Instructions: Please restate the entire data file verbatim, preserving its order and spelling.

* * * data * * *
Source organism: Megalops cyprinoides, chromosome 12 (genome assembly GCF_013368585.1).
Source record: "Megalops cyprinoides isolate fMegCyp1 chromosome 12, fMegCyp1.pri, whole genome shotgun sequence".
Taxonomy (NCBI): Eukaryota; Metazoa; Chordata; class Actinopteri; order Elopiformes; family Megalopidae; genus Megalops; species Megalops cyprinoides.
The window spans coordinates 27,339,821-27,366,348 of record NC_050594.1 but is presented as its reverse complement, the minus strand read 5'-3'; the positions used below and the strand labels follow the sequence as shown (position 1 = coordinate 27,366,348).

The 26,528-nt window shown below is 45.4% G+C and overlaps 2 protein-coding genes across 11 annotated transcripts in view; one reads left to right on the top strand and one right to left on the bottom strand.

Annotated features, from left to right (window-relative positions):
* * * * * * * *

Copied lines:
Source organism: Megalops cyprinoides, chromosome 12 (genome assembly GCF_013368585.1).
Source record: "Megalops cyprinoides isolate fMegCyp1 chromosome 12, fMegCyp1.pri, whole genome shotgun sequence".
Taxonomy (NCBI): Eukaryota; Metazoa; Chordata; class Actinopteri; order Elopiformes; family Megalopidae; genus Megalops; species Megalops cyprinoides.
The window spans coordinates 27,339,821-27,366,348 of record NC_050594.1 but is presented as its reverse complement, the minus strand read 5'-3'; the positions used below and the strand labels follow the sequence as shown (position 1 = coordinate 27,366,348).

The 26,528-nt window shown below is 45.4% G+C and overlaps 2 protein-coding genes across 11 annotated transcripts in view; one reads left to right on the top strand and one right to left on the bottom strand.

Annotated features, from left to right (window-relative positions):